After the arrival of panels with native high frequencies and standards such as HDMI 2.1, many are those who want to venture into enjoying next-generation titles at 4K and 120 fps. Nevertheless, game support at this rate and resolution is still very scarceespecially if our weapon is a new generation console.
In this article we show you some of the reasons why we should not be in such a hurry to buy a TV with 120 Hz frequency or HDMI 2.1something highly promoted especially after the arrival of consoles like PlayStation 5 Y Xbox Series X.
Very few games reach the coveted 4K and 120 fps
The video game industry has lately as a goal to offer visually spectacular experiences. Games like ‘Red Dead Redemption 2‘, ‘Cyberpunk 2077‘, The ‘The Last of Us Parte II‘, among others, have proven to be amazing graphically, and a good television is the best companion for enjoying these games. Nevertheless, there is a huge marketing campaign behind the latest generation televisions in terms of high frequency rates and the importance of HDMI 2.1. To do this, you have to know that both the computer that runs the game, and the game itself, must support a resolution and frequency rate of 4K and 120 Hz to take advantage of the maximum capabilities of the television, something very rare today. .
The number of titles that can achieve a frame rate of 120fps and at 4K resolution is tiny. If we transfer these figures to the PC, not even with the best graphics card on the market is it still possible to get these numbers in most current games. The situation is different if the title has been on the market for several years or does not require much in terms of technical specifications.
Maintaining a title at 120 fps or more at 4K resolution is very demanding on resources, which is why most titles support this frame rate (which are not many) on PlayStation 5, Xbox Series X and Xbox Series S go to 1080p or 4K resolution upscaled by AI (without being native resolution). Also, a selector is usually included in current console titles. In this selector we can choose to play at the highest possible graphic fidelity and sacrifice performance, or play at a higher frame rate but losing resolution or detail. Generally titles that include a selector are layered at 30 frames in highest graphical fidelity mode in order to have stable performance.
If we connect a PC to the television, the situation is different, since the game will generally go to the maximum allowed by the team, however, it will be necessary to have a fairly powerful computer to achieve the desired performance. As of today, hardly any current AAA games reach a rate of 120fps and 4K, although we can always point towards a lower resolution.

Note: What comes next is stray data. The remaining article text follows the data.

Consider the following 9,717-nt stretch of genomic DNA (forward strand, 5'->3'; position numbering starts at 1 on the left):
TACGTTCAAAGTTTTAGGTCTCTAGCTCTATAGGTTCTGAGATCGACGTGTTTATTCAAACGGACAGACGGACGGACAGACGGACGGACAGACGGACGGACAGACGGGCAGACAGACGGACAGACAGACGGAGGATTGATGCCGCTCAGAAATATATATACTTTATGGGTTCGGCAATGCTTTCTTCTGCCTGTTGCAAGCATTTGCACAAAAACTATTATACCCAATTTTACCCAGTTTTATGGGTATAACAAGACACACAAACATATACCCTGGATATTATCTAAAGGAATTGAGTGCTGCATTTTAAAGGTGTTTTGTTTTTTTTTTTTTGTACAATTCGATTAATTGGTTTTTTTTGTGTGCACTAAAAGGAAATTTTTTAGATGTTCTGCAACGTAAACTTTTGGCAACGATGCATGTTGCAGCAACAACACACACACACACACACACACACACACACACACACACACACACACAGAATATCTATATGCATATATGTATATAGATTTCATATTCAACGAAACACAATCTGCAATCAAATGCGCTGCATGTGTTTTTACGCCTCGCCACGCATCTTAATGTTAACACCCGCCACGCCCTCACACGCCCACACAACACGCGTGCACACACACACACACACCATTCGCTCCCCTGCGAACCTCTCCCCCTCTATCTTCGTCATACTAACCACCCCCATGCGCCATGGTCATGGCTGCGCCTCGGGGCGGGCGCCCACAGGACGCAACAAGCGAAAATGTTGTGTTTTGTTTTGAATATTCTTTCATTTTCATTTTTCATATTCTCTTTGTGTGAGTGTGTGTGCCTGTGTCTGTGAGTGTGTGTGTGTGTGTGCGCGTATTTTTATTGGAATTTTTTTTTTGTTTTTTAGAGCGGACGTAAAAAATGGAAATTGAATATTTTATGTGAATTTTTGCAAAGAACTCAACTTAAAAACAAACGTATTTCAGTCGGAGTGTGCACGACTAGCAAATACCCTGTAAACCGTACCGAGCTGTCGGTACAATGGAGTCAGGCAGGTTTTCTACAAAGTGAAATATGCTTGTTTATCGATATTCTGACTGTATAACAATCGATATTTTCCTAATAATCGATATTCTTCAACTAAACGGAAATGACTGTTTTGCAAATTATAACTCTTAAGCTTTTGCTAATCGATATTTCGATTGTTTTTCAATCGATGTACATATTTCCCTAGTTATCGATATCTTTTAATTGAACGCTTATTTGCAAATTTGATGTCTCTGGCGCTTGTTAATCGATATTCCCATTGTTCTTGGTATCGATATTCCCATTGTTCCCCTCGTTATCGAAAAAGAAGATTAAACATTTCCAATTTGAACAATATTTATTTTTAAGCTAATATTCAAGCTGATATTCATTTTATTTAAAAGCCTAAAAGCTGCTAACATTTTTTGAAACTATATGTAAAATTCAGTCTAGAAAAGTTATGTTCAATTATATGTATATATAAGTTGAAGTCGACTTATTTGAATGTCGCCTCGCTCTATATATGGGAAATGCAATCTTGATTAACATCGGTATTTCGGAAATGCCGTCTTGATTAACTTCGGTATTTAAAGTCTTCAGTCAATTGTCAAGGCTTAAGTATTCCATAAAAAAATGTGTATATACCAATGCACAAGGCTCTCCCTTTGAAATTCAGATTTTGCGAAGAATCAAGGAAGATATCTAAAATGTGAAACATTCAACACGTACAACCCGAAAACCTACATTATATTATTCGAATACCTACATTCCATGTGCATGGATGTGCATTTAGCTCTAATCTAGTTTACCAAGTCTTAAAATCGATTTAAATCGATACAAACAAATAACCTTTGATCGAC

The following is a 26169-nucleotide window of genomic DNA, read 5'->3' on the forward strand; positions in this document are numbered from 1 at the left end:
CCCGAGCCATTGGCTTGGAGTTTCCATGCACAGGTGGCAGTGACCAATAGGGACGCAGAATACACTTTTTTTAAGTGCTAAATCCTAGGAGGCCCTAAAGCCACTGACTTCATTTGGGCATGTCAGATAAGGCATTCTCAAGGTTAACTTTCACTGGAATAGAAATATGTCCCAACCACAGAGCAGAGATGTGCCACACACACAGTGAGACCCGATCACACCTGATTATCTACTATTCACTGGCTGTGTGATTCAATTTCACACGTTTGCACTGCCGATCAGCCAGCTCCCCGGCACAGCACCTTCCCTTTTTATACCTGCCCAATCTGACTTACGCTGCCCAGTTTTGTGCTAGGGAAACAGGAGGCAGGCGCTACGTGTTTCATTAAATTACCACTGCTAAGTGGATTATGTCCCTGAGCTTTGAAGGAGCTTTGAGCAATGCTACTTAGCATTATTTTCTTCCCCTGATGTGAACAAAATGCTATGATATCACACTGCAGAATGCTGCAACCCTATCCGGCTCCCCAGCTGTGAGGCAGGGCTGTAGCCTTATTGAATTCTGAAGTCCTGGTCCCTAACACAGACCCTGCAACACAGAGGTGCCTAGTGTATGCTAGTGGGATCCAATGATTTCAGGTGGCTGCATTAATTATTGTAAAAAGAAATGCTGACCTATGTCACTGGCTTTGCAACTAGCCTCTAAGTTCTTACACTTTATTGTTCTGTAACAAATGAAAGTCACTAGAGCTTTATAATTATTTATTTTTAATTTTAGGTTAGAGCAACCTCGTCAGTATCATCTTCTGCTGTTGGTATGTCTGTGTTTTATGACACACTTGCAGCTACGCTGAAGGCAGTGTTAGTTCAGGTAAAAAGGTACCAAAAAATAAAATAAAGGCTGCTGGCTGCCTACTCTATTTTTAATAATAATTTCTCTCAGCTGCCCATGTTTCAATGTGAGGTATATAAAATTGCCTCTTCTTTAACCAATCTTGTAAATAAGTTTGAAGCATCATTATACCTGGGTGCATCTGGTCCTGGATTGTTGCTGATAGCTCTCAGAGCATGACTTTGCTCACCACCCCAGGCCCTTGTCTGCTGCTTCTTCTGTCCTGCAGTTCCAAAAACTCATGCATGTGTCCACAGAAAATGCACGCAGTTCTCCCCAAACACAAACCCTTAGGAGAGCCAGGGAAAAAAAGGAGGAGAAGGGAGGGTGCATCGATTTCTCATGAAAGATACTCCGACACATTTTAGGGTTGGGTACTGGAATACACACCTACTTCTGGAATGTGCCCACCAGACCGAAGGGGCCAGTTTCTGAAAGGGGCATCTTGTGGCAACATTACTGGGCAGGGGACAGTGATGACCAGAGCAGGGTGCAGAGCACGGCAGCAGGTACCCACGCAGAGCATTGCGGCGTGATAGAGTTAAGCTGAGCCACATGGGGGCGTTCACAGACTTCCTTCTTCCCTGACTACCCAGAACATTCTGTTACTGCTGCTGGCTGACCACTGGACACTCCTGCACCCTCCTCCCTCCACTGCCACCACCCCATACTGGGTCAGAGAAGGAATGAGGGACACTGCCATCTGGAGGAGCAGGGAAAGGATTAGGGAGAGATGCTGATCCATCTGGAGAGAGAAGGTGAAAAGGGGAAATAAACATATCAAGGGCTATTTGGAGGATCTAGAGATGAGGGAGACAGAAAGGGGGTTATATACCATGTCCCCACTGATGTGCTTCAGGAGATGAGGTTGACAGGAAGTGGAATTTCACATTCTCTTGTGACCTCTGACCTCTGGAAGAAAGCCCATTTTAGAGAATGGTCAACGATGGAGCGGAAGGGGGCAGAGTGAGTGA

If few games are supported, HDMI 2.1 is a waste
HDMI 2.1 is the version of the standard prepared for video signals at 4K and 120 Hz. In addition to other advantages to its credit, It is about the connection that we must have if we want to enjoy video games at that resolution and frequency. However, since there are not a wide variety of games capable of supporting these figures, enjoying games at 4K and 60fps is no longer that complicated. In this case, we would not have to opt for a television with a native frequency of 120 Hz or HDMI 2.1. In fact, the HDMI 2.0 specification is enough for us, since it is compatible with signals up to 4K and 60 Hz.
Without HDMI 2.1, we also lose features like VRR (Variable Refresh Rate) and ALLM. The first one is responsible for adapting the frequency of the television to the frame rate at which the game is going., providing the image with greater fluidity. This is achieved through technologies such as AMD FreeSync or NVIDIA G-Sync. ALLM is an automatic low latency mode accessed by turning a console on to the TV. Although VRR is a really good technology, It is useless if the game does not run at a rate greater than 60 fps.
Another issue to consider is the response time of the television. A ‘Game Mode’ is usually included, which should drastically decrease the delay of the signal, obtaining a smooth and stable experience. When we play on the television we must make sure that this image mode is enabled.
That the TV has compatibility with HDR it will also help us to get a decent image while playing. Very few games are compatible with Dolby Vision y HDR10+so the game will run with the TV’s base HDR, which is generally the open standard HDR10. In this sense, there is still a long way to go for games to offer native support for superior HDR..
Having a 4K TV with 120 Hz and HDMI 2.1 is only good for very specific cases
In short, having a rate of 120 Hz on our television will do us little good if the compatibility of games towards this rate is still limited. It is because of that as long as we have a 4K and 60 Hz television with an adequate response time to play, it will be more than enough. If, on the other hand, our use is going to require a powerful PC connected to the television, in this case it may be more convenient, although the list of games compatible with [email protected] is still very scarce. The image quality will already depend on the specifications of the panel.
Source: Xataka Smart Home by www.xatakahome.com.
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